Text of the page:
Smartwatches are taking off, and the best is yet to come

I was getting worried, but it seems like smartwatches are taking off after all. Research company Canalys estimated 6 million smartwatches and fitness trackers were sold in the first half of 2014, or a 684% increase compared to the previous period.

This doesn’t even take into account Android Wear devices, which will start to get counted in next quarter’s report.

And the best is yet to come. The Moto 360 was widely considered superior to the two Android Wear watches already on the market. Motorola will launch the device next month after its event on September 4.

LG released a hype video teasing a circular Android Wear watch, and which Engadget speculates is its true flagship:

The G Watch R was in development alongside the original, so the square model was likely a proof of concept; something to satisfy the early adopters and work out bugs while the stylish version wrapped up development. In other words, the R is the marquee smartwatch LG’s really banking on, and the fact that it’ll be introduced just hours after the 360’s launch means that all of the momentum and hype Motorola has spent months building up may quickly vanish. Whether it was a stroke of luck or brilliant timing on LG’s part, it shows either way that the competition will be heating up next week.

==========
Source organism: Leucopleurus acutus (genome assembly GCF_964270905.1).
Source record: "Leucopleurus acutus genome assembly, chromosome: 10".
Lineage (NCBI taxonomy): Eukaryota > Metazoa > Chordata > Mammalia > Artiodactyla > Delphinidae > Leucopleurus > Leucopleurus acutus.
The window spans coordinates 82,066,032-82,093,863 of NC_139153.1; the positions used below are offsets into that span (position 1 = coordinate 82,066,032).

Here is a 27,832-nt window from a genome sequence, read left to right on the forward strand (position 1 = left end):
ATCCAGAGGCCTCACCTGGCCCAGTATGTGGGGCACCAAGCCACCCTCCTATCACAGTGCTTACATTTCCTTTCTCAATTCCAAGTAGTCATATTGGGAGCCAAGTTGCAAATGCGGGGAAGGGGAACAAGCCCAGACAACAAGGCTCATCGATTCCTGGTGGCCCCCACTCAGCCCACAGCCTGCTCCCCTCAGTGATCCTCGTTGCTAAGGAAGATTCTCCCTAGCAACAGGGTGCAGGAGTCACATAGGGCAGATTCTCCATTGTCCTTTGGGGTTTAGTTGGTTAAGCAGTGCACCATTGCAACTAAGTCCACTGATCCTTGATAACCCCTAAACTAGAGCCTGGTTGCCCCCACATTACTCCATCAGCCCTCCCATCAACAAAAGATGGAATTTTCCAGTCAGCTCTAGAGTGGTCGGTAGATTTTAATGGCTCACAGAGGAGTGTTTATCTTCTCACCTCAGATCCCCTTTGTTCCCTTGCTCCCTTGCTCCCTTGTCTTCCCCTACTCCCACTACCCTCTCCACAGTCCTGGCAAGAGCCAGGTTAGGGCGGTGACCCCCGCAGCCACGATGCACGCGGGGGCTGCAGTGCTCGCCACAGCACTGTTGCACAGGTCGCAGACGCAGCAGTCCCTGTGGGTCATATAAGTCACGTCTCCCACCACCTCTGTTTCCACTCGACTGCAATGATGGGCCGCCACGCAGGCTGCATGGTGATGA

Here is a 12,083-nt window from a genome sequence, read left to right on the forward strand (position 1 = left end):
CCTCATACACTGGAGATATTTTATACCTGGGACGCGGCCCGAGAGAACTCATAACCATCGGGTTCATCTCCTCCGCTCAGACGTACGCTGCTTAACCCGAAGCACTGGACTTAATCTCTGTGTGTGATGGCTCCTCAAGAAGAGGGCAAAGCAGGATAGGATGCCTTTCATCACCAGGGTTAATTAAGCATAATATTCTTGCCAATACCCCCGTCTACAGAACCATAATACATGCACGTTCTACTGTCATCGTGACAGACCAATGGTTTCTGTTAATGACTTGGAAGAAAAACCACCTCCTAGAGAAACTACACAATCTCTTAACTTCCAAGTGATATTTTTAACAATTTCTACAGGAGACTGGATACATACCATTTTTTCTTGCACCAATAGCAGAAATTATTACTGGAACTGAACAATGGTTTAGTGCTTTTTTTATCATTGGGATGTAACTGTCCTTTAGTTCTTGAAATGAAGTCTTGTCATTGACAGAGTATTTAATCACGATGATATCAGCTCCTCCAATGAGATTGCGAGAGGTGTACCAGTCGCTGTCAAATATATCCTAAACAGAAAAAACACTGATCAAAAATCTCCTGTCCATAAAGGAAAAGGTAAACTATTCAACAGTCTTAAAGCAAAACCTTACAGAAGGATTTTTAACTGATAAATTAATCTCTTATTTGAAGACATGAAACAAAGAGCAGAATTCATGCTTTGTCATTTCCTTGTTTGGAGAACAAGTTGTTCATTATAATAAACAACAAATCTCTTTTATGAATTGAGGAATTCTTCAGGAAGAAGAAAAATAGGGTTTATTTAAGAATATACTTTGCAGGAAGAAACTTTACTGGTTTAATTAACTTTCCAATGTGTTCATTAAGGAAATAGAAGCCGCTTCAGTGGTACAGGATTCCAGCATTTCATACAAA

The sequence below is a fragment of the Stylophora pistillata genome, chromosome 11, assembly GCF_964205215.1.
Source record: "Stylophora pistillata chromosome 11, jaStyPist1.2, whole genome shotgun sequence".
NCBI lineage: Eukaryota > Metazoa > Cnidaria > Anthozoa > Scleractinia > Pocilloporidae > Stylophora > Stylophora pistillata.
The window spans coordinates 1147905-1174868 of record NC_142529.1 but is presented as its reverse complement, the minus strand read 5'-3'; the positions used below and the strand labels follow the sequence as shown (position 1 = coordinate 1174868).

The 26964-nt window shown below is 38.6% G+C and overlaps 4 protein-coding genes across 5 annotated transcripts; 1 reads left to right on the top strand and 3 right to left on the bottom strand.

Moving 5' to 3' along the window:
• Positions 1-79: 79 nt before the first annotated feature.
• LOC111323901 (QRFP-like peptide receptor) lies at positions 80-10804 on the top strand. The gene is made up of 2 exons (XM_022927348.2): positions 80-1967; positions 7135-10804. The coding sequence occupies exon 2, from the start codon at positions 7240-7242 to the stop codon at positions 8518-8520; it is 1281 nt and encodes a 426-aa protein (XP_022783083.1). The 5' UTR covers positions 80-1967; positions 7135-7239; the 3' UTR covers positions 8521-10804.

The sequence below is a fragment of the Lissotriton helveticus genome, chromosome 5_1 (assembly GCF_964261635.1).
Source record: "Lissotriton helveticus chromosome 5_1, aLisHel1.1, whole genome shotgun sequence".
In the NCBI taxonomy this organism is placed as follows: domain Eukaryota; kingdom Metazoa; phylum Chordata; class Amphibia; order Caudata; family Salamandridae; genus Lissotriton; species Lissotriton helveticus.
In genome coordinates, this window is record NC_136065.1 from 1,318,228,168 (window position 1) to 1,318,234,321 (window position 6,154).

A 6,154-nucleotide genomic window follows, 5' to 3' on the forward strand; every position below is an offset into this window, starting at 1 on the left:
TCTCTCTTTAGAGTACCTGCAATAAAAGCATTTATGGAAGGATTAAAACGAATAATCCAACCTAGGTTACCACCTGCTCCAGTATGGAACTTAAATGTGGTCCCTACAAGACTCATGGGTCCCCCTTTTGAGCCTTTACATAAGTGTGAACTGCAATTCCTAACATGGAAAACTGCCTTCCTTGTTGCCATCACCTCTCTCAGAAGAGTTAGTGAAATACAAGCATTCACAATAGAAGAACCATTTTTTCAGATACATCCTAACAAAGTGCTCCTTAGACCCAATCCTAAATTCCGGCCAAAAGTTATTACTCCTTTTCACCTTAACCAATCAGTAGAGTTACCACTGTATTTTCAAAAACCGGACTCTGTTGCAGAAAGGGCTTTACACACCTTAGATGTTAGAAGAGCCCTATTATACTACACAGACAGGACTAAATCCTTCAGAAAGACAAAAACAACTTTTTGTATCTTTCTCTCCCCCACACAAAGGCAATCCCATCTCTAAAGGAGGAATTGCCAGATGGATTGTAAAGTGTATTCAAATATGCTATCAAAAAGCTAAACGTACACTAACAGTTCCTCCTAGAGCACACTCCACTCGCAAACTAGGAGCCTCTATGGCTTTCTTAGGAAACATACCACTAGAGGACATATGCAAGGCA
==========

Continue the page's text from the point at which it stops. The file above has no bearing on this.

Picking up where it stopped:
LG will likely announce this watch in Berlin at the IFA conference.

Samsung, which sold the bulk of smartwatches this year so far, is rumored to be readying a Samsung Gear successor which will feature a longer, “curved, rectangular face” and “thin bezels, high brightness and color saturation.” SamMobile is also reporting that Samsung will unveil a round-faced watch at the upcoming IFA conference to compete with Motorola and LG.

ASUS too will throw their hat into the ring at IFA. See below for a hint of what that might look like:

Asus Android Wear sketch

And of course, Apple is expected to announce their fashion-driven, wearable device in just a couple of weeks.

As quickly as wearable devices have grown, it’s still a drop in the bucket compared to smartphones, which shipped nearly 600 million devices over the last two quarters.

It’ll still be a while before smartwatches are as ubiquitous, but it may simply be a matter of time.

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